Our William Goldman Blogathon, sadly, has officially ended, but the examination of Goldman’s work doesn’t have to. Speaking of which, if anyone has late entries for us, please feel free to spirit them my way and I will post them here.
A huge heap of thanks to my wonderful and talented participants who sent in posts this weekend! I know it’s a busy blogging season right now, and I very much appreciate all of you taking the time to participate in and in some cases, promote this blogathon (you know who you are). You people rock.
Something I’ve noticed over the course of this event is how much I’ve learned about William Goldman’s work. Has anyone else had this feeling? I thought I was fairly familiar with him (at least, I could recite The Princess Bride backwards and forwards like a lot of Gen-Xers), but reading your articles this weekend drove home yet again how versatile Goldman really was. He was open to trying different techniques and different types of stories, both in print and on the screen, not because he was overly aware of his own capabilities, but because he knew what a crapshoot writing can be.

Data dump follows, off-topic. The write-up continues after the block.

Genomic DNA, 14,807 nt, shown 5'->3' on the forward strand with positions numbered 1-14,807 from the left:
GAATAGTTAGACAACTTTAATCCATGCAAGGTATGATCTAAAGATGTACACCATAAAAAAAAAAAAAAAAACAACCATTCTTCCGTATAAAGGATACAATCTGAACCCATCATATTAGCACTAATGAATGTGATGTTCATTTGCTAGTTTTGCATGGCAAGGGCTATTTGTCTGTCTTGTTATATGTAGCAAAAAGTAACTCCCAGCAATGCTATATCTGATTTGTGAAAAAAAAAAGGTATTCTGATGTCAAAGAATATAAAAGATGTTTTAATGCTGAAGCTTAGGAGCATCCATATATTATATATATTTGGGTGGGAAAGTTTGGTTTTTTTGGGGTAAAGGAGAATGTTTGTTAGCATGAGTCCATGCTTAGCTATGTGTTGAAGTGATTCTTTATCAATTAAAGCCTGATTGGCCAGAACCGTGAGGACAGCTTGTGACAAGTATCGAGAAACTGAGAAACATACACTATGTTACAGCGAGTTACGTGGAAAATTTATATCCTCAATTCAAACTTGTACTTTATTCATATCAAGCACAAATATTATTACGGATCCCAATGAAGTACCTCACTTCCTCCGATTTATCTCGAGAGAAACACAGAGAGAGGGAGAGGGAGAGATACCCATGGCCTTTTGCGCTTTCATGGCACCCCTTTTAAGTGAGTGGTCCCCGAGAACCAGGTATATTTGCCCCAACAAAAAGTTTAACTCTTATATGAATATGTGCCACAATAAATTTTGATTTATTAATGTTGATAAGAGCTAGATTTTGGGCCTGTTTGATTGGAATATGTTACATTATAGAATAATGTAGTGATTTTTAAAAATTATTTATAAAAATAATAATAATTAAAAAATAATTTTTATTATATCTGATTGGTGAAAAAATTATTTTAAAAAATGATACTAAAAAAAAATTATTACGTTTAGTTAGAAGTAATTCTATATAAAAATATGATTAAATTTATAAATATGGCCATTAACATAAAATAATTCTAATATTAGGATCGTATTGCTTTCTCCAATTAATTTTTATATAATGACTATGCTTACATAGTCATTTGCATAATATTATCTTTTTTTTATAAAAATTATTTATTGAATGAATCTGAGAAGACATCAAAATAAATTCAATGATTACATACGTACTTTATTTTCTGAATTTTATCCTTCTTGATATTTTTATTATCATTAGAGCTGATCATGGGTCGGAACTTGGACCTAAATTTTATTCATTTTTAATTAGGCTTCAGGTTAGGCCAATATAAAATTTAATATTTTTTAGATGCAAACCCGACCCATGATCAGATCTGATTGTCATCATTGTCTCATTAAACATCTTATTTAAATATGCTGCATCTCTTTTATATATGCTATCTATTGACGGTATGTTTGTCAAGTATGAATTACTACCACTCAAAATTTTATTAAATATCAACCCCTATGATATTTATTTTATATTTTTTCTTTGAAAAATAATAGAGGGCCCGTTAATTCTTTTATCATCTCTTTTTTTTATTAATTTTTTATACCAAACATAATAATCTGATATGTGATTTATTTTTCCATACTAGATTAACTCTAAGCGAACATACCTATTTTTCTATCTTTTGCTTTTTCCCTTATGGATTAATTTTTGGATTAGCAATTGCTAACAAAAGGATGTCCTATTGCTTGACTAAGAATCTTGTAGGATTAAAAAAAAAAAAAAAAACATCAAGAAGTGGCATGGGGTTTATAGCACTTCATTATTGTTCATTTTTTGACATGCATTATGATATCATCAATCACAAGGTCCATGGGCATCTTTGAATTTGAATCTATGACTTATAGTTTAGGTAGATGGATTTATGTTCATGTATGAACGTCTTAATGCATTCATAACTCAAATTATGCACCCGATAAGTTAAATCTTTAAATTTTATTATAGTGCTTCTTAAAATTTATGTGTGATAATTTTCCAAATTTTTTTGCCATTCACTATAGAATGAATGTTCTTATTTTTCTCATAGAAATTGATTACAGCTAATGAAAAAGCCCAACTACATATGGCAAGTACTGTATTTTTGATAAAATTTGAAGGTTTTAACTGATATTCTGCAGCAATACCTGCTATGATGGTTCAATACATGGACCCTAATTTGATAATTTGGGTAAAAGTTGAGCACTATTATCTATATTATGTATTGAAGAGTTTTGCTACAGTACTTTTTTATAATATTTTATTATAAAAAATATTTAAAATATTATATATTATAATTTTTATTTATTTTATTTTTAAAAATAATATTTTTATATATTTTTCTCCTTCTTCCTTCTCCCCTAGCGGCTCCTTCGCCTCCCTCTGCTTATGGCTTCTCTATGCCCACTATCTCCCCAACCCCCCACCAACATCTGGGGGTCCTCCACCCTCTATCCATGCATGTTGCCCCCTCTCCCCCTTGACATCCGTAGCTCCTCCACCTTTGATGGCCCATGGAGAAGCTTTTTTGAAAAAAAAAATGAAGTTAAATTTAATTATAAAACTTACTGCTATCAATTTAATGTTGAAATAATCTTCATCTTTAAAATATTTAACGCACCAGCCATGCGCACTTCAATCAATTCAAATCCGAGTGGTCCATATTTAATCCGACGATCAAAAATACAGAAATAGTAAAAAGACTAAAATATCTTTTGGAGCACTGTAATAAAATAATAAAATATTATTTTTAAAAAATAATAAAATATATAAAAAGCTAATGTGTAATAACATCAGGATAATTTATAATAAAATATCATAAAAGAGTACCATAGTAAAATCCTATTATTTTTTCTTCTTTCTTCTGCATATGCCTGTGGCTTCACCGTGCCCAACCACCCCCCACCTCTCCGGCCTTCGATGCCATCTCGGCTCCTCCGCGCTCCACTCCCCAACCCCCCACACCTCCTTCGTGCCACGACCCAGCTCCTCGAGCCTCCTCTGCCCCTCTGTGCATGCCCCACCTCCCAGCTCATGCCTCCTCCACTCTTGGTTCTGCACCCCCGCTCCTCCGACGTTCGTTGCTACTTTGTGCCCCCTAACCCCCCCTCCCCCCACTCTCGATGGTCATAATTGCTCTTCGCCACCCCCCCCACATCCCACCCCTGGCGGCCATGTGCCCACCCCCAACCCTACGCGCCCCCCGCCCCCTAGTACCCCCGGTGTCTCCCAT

As Goldman famously said in Adventures In the Screen Trade:
Nobody knows anything…Not one person in the entire motion picture industry knows for a certainty what’s going to work. Each time out it’s a guess and, if you’re lucky, an educated one.
Goldman certainly had his share of educated guesses, and film and letters are wittier and more quotable for it.
Thanks again, everyone, for making this blogathon awesome. Talk to you soon… 🙂
Goldman, William. Adventures In the Screen Trade: A Personal View of Hollywood and Screenwriting. New York: Hatchette Book Group, 1983.